We are thrilled to be collaborating with six Fellows! Please learn more about each of them below – we will update with contact information as they are onboarded!
Dr. Salvador Huitzilopochtli
I earned my PhD in Mathematics Education from the University of California, Santa Cruz. My dissertation, “Multilingual Students’ Arguments in Early Algebra: Writing, Refining, and Revising Through Conferencing,” examined how multilingual students verbally revised mathematical arguments during teacher conferences. My research interests include mathematical argumentative writing and early algebra with a focus on fostering equitable outcomes for all students. I earned master’s degrees in Education from UC Berkeley and UC Santa Cruz and my research is informed by ten years of experience as a middle-school mathematics teacher and teacher-leader in culturally, linguistically, and economically diverse schools in the East Bay Area. My approach to teacher education emphasizes the roles of language, literacy, and culture in learning mathematics.
My interest in community-engaged research focuses on “windows and mirrors” that teachers and students can use to realize the kind of instructional experiences that simultaneously cultivate positive mathematics identities in students and teacher noticing of the cultural, linguistic, and mathematical strengths that students bring to the classroom. This work is motivated by my experiences in the Aztec Dance circles—a Mexican folkloric dance tradition that serves as cultural maintenance and epistemology.
Dr. Kehli Henry
My father is an enrolled member of the White Earth Chippewa Tribe of Minnesota, and I was raised bi-culturally in Michigan to be a proud Anishinaabekwe (Ojibwe woman).
My graduate studies in MSU’s Anthropology Department broadly focused on health and wellness in contemporary American Indian communities. My dissertation (2019) was developed with an American Indian Tribe in the U.S. in accordance with tenets of ethnographic, community-based, and Indigenous research methodologies, and documented the ways in which community members expressed and enacted survivance in the face of historical trauma and ongoing coloniality related to drug use and related services and institutions.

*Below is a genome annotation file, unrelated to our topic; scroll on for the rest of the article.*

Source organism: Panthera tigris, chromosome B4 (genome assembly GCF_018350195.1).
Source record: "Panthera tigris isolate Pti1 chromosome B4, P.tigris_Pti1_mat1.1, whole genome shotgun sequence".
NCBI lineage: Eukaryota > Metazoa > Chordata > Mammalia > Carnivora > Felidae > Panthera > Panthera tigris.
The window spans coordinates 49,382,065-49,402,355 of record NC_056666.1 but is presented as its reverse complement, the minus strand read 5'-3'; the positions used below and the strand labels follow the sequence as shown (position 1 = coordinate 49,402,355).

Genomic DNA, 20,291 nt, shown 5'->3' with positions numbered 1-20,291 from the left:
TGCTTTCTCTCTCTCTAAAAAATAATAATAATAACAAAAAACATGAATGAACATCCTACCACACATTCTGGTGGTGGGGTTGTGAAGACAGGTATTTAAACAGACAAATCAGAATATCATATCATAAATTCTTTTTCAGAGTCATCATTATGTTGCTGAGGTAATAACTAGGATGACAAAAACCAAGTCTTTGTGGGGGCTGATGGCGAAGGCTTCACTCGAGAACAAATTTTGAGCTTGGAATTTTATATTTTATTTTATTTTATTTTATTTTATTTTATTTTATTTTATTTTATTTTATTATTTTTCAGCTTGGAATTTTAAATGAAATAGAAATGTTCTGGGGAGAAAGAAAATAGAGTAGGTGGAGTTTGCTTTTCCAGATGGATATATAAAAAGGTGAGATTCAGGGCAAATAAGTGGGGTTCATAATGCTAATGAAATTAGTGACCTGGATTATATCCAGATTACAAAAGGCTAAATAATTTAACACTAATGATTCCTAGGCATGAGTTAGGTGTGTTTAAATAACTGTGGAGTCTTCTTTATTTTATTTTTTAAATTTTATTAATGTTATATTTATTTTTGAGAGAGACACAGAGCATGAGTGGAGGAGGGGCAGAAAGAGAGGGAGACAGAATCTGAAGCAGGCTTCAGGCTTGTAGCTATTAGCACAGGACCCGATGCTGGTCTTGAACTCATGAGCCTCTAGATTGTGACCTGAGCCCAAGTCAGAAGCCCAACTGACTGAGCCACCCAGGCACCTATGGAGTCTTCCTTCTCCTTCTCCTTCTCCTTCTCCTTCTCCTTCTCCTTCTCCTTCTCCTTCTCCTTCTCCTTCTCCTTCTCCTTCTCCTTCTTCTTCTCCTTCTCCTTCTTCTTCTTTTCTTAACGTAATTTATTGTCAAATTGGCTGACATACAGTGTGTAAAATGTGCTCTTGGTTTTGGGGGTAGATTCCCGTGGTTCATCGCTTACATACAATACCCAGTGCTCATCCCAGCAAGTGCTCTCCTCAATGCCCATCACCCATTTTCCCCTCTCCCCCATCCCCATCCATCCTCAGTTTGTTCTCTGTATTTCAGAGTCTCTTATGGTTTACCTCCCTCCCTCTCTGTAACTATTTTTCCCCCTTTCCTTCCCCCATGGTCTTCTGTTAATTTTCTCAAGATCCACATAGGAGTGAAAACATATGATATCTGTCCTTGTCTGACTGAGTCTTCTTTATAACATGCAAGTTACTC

I also worked for the Saginaw Chippewa Indian Tribe of Michigan for much of my adult life, primarily in education and related roles including as a Summer Youth Work Coordinator, Teaching Assistant, Advocate for American Indian students in public schools, Intern at the Ziibiwing Cultural Center, Grants Analyst, and Data Governance Board member. I most recently served as Coordinator for Project AWARE, a 5-year, 9-million-dollar SAMHSA grant to increase awareness of youth mental health needs, increase access to services, and implement trauma-informed school best-practices.
As a researcher with Ed PaCER I hope to further community-driven research and capacity building within Tribal communities. I am interested in research centered on land-based STEM curriculum rooted in Indigenous knowledge, data sovereignty, and incorporation and impacts of Traditional Knowledge in STEM education, especially on student success, resiliency, and sense of belonging.
Dr. Carolina Michel
I am an Earth scientist and educator from Colombia, born and raised in Bogotá, ancestral territories of the Chibcha. My research interests are culturally based geological knowledge and the relationships between peoples and Earth systems, including the impacts of geologic materials on health. I have a Ph.D. in Geology from Arizona State University. I have been an Aztec danzante since 2004. I understand danza (Aztec dancing) as a way of knowing, a way of living, and a powerful form of advocacy that can educate the public and build solidarity among Indigenous Nations.
I am excited to be a STEM+ Ed-PaCER fellow! My main goals are to engage in multi-disciplinary efforts and ethical partnerships with Indigenous communities around STEM education topics, emphasizing on our Earthy system-human relationships.
Dr. Lili Yan